This summer is predicted to be a blockbuster in terms of tourism. Over the last several years, we’ve seen an uptick in the number of homes being utilized as short-term rentals in our neighborhood. It’s a trend that is happening all over the Cape as investors look to get a piece of Massachusetts’s billion-dollar tourism pie.

It started early this year and by mid-May, the rental season was already in full swing in our neck of the woods. This quiet little dirt road became a busy thoroughfare of cars racing back and forth at all hours of the day and night. Driveways and lawns that sat barren during the winter had become parking lots for large groups vacationing together.

Well before Memorial Day, the entire neighborhood was awakened at 2 AM by car alarms and shouting as a large party was dispersing. The first days on the usually pristine stretch of beach were marred by discarded Bud Light and White Claw cans. Several neighbors recently had to engage in a “discussion” with a houseful of teenage renters who were racing up and down the road in their mom’s minivans. How they were even able to rent a house without adult supervision is perplexing.

I was starting to dread the summer.

But over this weekend came an epiphany in the lobby of a boutique hotel in New York City. The onus isn’t only on the renters.

The desk clerk was on the phone discussing the penthouse suite with a prospective guest. He firmly explained the hotel policy about occupancy restrictions, documents that would need to be signed and sizable security deposit required to rent the room. He went on to explain that they were aware of the trend to utilize these kinds of spaces to throw large parties and that was not allowed on property.

Similarly, hosting companies like Airbnb and Vrbo have policies. They also provide property owners with insurance and financial protection for accidents and damages on site. Both renters and owners can submit reviews of each other. It’s a good system of checks and balances that ensures all parties involved in the transaction are covered.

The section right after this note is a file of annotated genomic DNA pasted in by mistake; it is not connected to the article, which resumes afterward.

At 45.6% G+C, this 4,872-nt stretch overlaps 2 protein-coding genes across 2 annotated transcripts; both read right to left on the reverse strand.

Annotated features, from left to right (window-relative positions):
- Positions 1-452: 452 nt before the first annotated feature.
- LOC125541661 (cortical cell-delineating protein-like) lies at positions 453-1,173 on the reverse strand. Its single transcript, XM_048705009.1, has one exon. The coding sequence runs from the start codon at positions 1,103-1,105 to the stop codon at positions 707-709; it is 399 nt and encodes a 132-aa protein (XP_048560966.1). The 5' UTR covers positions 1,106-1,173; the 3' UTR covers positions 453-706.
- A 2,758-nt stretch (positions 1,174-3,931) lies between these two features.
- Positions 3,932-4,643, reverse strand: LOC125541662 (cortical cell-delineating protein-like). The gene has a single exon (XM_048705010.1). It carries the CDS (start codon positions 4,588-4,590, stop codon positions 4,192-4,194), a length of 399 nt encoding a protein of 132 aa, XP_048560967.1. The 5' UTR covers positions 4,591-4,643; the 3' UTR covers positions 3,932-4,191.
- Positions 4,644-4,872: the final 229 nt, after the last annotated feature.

But just setting expectations is not enough. There has to be follow-through. Hotels and guest houses are staffed. Potential issues can be addressed before they get out of hand. It isn’t quite so easy for a short-term rental owner to monitor their property, but it isn’t impossible.

Obviously, this is written under the premise that property owners want to be good neighbors, that they want for the residents around their rental homes the kind of environment they want to live in themselves.

These investors purchased these houses with the knowledge they were not only in a residential area but one that is both naturally fragile and beautiful. They should be doing as much to protect that as they do their personal investment.

People don’t rent homes on Cape Cod to stay in all day. They come here to be outdoors. Homeowners should do as much to protect that as they do their personal investment. When you think about it, one affects the other.

So, how do they do that?

Keep it personal: Ditch the lock box. Make sure someone meets and greets the renters when they arrive and when they leave. Even if you have to hire someone.

Explain the lay of the land: Some people want a private residential setting for R&R. Others would prefer to be in a more vacation-minded locale, surrounded by people who are in the same mindset. Renting the wrong place to the wrong person isn’t good for either party or the people who are around them.

Monitor: Use hosting site reviews to vet guests. Doorbell cams, home watch services, management companies and yes, even nosey neighbors make great allies. All can provide peace of mind for both parties and will deter bad behavior.

Provisions: Provide renters with plenty of trash bags along with beach paraphernalia to discourage leaving trash and unwanted items for others to clean up.

Education: In the past two years, Sandwich has passed a bottle ban and plastic bag ban. Share that with the renters. Provide the documentation that explains why those decisions were made. And ask them to please leave the places they visit better than how they found them, so it is just as desirable for their next visit.

Ms. Caristi is a semi-empty nester and small business owner who resides in East Sandwich with her husband, Jason.

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